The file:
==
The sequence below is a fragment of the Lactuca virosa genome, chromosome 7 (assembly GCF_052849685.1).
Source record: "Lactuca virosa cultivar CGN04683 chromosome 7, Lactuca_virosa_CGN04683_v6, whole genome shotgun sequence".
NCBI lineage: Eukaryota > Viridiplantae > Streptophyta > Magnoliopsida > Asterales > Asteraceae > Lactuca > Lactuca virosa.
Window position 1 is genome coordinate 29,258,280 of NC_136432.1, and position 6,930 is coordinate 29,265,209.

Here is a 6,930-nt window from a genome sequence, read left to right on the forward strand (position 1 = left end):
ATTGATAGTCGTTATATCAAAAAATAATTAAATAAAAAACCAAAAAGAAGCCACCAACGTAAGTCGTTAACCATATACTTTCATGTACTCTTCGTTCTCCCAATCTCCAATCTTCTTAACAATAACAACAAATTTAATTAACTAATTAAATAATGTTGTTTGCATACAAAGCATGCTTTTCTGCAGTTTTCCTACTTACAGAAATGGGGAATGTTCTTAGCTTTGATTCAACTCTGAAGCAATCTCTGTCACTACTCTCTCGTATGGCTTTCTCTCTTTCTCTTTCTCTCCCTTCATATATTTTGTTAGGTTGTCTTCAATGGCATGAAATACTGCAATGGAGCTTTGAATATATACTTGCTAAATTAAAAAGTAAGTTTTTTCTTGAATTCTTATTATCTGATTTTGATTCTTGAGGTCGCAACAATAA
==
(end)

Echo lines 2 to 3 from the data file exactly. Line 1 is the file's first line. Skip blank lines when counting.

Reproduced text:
Source record: "Lactuca virosa cultivar CGN04683 chromosome 7, Lactuca_virosa_CGN04683_v6, whole genome shotgun sequence".
NCBI lineage: Eukaryota > Viridiplantae > Streptophyta > Magnoliopsida > Asterales > Asteraceae > Lactuca > Lactuca virosa.